/  April 7, 2012

      LOL! Not being able to operate a snuggie should be on the test to PROVE genius 😉 Great to see you today, Loon. I think we all do have genius somewhere locked away.

    • I could demonstrate that for you Loon, it is a bit like getting used to this flapping Cape of mine but eventually it becomes so simplistic that even landings on washing lines are possible 😉 lol

      Have a lovely Easter Loon 🙂

      Androgoth XXx

  4. This is another fine offering Red and I have enjoyed reading this one, you know there are so many intelligent people in the world that never even get recognised but as for those geniuses that have been legendary, well they do stand out from the crowd.

    Sometimes, such as when a discovery is realised one automatically thinks of genius but like J. R. Oppenheimer’s creation of the first Nuclear Weapon in the guise of the Atomic Bomb, it just goes to show that brilliance can be a tad misunderstood, of course the breakthrough of the A-Bomb would have been invented sooner or later and so genius still fits the criteria.

    His work in Quantum Mechanics, Black Holes and other important investigative research has also brought his intelligence to the fore but there are also so many unknowns, geniuses that are never acknowledged and that is a shame I think.

    Sorry for going off on another tangent, I do witter on sometimes you know? 🙂

    Have a great evening Red 😉

    Androgoth XXx

    • Red

       /  April 7, 2012

      The tangents are good, Andro. It means you are thinking about the subject and paralleling to your own knowledge. Lets me know I am not off in the atmosphere all that far.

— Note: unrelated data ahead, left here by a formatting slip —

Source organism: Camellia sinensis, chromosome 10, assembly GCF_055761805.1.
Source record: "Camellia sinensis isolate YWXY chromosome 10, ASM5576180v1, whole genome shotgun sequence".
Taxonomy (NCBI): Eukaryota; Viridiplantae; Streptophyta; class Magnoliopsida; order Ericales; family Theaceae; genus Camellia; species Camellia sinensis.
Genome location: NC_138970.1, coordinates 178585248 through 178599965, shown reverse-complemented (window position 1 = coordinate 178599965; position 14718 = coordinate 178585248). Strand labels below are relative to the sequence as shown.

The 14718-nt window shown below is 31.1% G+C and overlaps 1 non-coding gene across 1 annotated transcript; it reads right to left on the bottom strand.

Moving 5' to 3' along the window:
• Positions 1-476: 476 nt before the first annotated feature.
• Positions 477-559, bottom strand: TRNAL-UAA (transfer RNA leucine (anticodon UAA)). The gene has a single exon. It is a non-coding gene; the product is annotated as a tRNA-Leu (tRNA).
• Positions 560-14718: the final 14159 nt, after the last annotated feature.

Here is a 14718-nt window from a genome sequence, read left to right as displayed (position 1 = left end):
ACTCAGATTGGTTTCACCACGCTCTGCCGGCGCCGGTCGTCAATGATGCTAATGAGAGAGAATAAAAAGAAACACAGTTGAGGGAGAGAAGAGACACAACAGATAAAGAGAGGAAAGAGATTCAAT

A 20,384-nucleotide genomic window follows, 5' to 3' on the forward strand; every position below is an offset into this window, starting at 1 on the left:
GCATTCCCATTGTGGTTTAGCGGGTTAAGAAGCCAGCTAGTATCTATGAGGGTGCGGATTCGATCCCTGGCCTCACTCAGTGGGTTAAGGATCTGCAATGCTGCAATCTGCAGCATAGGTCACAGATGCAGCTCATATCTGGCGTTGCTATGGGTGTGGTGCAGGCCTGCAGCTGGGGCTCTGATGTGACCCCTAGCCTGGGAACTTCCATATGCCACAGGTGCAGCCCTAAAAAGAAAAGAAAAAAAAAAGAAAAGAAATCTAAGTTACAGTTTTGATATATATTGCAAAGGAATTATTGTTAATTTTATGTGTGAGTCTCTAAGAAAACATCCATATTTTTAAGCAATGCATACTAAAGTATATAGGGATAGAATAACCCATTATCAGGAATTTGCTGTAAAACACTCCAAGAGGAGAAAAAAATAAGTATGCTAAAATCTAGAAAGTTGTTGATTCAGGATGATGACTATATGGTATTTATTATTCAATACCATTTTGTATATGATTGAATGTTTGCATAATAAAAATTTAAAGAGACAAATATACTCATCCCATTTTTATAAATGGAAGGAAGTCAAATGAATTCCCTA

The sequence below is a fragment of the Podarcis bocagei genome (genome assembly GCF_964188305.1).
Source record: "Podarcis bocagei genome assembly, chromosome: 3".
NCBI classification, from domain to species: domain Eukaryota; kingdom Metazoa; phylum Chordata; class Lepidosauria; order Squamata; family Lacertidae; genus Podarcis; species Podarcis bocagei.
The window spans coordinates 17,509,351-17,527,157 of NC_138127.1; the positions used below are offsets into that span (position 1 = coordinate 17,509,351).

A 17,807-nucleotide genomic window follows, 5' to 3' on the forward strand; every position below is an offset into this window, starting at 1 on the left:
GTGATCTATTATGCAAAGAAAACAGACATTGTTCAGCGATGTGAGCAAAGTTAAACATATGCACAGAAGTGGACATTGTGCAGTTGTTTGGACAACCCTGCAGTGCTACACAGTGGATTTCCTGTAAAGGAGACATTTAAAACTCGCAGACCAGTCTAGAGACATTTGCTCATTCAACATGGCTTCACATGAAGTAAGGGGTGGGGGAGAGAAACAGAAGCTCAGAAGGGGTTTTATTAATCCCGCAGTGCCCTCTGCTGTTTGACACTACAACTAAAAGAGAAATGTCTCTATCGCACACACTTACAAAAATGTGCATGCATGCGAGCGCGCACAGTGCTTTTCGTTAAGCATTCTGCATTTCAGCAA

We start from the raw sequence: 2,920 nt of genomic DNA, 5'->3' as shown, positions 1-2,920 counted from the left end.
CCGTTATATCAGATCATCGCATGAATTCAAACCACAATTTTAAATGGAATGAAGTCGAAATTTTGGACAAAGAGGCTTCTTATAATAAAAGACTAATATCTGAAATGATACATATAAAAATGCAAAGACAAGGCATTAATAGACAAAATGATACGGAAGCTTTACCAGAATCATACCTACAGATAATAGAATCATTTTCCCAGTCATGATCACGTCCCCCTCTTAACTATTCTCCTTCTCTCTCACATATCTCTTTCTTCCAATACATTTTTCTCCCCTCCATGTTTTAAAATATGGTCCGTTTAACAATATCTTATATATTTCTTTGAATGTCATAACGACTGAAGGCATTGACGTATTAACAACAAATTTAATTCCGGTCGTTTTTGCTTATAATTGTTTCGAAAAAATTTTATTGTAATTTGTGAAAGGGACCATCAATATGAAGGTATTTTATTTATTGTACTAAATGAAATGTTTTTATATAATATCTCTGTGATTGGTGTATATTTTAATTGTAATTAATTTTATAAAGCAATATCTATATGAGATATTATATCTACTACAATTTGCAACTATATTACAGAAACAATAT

Have a lovely morning, Andro. A very happy Easter to you.

      • Thank you for your kind thoughts Red and I am just leaving for the morning, do have the sweetest of Easter weekends with your Bear and enjoy all those hugs, Bears love to hug don’t they so you will be spoiled 🙂 😉

        By the way, you are doing absolutely brilliant with this fine new Space of yours and it is really taking off with the wonderful themes that you offer us all and I thank you for all of your most excellent efforts my great friend 🙂

        Androgoth XXx

  5. Hi Red! 🙂

    I passed an IQ test for a training course in programming with a rating of 162 and an aptititude for logic.

    My dad had me down as mentally retarded and destroyed everything I created or tried to create in his efforts to crush my spirit.

    I then spent a decade as a programmer writing bespoke software.

    I doubt if I would ever score today what I scored then…

    Love and hugs!

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    • Red

       /  April 8, 2012

      The test is designed to favor the young. Chances are none of us would score as highly as we did back when…{HUGZ} Red.